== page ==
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How can we implement UPnP service communication with intents? (was: Re: intents broker == user agent ?)

From: Giuseppe Pascale <giuseppep@opera.com>
Date: Mon, 28 Nov 2011 12:24:55 +0100
To: "Paul Kinlan" <paulkinlan@google.com>
Cc: WebIntents <public-web-intents@w3.org>, timeless <timeless@gmail.com>
Message-ID: <op.v5nlztns6ugkrk@giuseppep-x220>
On Fri, 25 Nov 2011 12:42:00 +0100, Paul Kinlan <paulkinlan@google.com>  
wrote:

> On the subject of if it should be a SOAP or JSON object you send is
> there any difference?  I only say because SOAP messages are just a
> series of strings in its basic form.  So as long as you agree that you
> are sending SOAP messages then the strings are just JS strings so are
> part of the structured clone algorithm and could be managed by the
> postMessage on the port.
>
> Now if you want to deal with SOAP as object constructs then that would
> be down to a library that serializes and deserializes the message.  At
> a high level I believe this can still be managed by the lightweight
> action/datatype pair in the intent definition, the datatype being the
> indicator to the protocol being used.
>
> Having said all that, I am just assuming you know the protocol that
> you are talking and not the case where I say I want to share a link
> and the tv is the receiver.   In this case the client app would just
> send a link to the UA via startActivity and the adapter in the UA
> would have to know how to communicate with the user selected service,
> which would be the TV in this case.  That hardware bridge, is out of
> knowledge area.
>

Let me clarify on this
My question was which option we should follow when we want to send  
messages to "services" that are not web applications, so they don't run JS  
code that gets the JSON Object.

To make it simple, I'll talk here about UPnP, but this is really a more  
generic problem.

Is quite clear that the UA needs to partially handle the communication  
with a UPnP service, but different approaches could be followed:

1) the UA only provides to the application a URL (probably an internally  
generated one to enforce a minimal level of security) and the application  
can use an appropriate communication method (in this case XHR would  
probably be enough). This is the approach followed in our original proposal
http://people.opera.com/richt/release/specs/discovery/Overview.html

2) the UPnP service is exposed to the application as it was a web  
application. The Application will be able to send messages to it using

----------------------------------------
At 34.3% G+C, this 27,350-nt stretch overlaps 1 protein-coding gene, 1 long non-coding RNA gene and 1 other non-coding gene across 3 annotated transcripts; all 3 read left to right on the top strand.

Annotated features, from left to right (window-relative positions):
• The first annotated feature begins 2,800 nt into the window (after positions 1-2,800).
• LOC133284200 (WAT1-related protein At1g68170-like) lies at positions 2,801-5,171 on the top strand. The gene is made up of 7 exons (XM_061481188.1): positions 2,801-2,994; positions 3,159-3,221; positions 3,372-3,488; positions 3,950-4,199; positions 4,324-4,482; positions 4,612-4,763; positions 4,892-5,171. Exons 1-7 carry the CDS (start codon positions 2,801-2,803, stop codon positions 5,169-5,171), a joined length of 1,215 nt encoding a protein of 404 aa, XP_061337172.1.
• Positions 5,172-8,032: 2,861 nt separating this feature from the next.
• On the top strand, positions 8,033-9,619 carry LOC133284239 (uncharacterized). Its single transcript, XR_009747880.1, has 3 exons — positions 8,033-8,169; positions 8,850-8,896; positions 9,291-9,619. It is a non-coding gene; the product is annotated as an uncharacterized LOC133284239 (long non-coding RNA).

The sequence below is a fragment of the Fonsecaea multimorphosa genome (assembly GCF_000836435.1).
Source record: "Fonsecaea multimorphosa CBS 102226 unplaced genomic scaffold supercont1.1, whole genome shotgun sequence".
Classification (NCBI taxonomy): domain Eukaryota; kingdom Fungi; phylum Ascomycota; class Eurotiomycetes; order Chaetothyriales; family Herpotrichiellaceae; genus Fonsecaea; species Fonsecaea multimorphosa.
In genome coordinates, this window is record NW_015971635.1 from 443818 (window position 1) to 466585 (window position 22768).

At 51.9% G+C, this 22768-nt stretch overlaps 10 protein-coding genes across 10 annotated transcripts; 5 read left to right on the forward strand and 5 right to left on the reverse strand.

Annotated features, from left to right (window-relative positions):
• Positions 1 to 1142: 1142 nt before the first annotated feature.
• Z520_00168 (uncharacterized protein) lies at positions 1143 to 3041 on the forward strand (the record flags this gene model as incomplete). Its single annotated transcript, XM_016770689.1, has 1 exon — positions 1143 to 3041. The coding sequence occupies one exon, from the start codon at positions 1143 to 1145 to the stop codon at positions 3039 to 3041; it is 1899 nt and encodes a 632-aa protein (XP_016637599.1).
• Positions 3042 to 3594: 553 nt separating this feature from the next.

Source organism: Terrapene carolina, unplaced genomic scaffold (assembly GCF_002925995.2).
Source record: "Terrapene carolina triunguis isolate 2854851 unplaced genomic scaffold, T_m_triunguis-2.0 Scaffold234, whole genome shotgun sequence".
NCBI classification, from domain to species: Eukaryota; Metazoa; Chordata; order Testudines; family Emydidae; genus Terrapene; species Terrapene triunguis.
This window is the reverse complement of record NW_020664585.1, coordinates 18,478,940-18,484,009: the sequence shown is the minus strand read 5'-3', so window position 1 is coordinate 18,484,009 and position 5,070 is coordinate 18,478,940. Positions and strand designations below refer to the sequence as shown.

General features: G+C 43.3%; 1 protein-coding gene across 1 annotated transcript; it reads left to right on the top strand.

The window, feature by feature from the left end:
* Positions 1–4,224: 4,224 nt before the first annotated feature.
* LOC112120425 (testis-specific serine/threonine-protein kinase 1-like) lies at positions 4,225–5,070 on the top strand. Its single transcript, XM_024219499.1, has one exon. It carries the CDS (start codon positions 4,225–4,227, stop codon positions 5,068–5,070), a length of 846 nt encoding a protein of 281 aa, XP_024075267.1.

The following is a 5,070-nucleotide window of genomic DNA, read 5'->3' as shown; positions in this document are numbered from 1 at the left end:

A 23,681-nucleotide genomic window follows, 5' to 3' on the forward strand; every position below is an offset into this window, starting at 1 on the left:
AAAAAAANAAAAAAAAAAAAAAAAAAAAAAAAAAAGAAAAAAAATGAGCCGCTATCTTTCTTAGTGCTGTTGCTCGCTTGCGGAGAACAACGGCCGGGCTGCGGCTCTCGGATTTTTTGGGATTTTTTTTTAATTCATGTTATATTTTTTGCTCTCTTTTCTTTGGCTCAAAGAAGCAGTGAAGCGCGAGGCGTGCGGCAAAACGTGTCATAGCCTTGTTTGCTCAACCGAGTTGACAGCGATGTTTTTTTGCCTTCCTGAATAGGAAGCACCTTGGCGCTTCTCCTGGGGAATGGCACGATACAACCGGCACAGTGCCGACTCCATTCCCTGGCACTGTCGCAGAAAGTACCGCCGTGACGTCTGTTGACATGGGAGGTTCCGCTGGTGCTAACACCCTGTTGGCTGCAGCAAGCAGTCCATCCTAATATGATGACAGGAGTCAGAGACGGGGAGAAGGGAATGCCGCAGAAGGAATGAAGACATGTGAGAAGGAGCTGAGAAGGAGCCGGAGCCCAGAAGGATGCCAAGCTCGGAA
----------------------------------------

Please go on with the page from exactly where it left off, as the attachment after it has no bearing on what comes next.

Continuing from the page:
postMessage(). Here we have sub-options:
2.a) The "real" SOAP message is passed to postMessage, either as a message  
or as attribute of the JSON object passed to postMessage()
2.b) For each UPnP service an equivalent mapping based on JS object is  
defined. The UA then translates this into SOAP messages.

I think 2.a doesn't make much sense. We should either go for 1 or 2.b

The concern that was raised about 1) is security, since the UA have no  
control of what is sent to the the UPnP service (the UA doesn't even know  
which protocol the application is talking). 1) is also more complicated  
for application developers. Pros of 1) is more flexibility and no need to  
have too much supported hardcoded into the browser.

2.b) is much more simple to use for application developers and also gives  
full control to the UA on what is sent to services (so would be more  
difficult for an app to exploit bugs of the device he is communicating  
with). The cons of this is that the UA must support that particular UPnP  
service (on top of UPnP discovery,that is a different thing) or you would  
not be able to send messages to that device.

option 1) may also have an impact on the intent architecture here  
discussed, while 2.b is probably transparent to intents.

Finally, if one starts looking into 2.b, than you could ask yourself if it  
make sense to map this at a protocol level rather than at a use case  
level. I.e. does it make sense to have a UPnP mapping, a Bonjour Mapping  
etc, our should there rather be a a generic "playback" verb that the UA  
can translate into the protocols it support? The more generic support  
seems appealing to me but also raise questions on how to have an interface  
that is generic enough that can accommodate differences in all existing  
protocols.

If is not clear by now, I don't have yet a strong preference in a  
particular direction, so inputs are welcome to see if there is a preferred  
approach that could be suitable for most use cases.

/g

-- 
Giuseppe Pascale
TV & Connected Devices
Opera Software
Received on Monday, 28 November 2011 11:25:39 UTC

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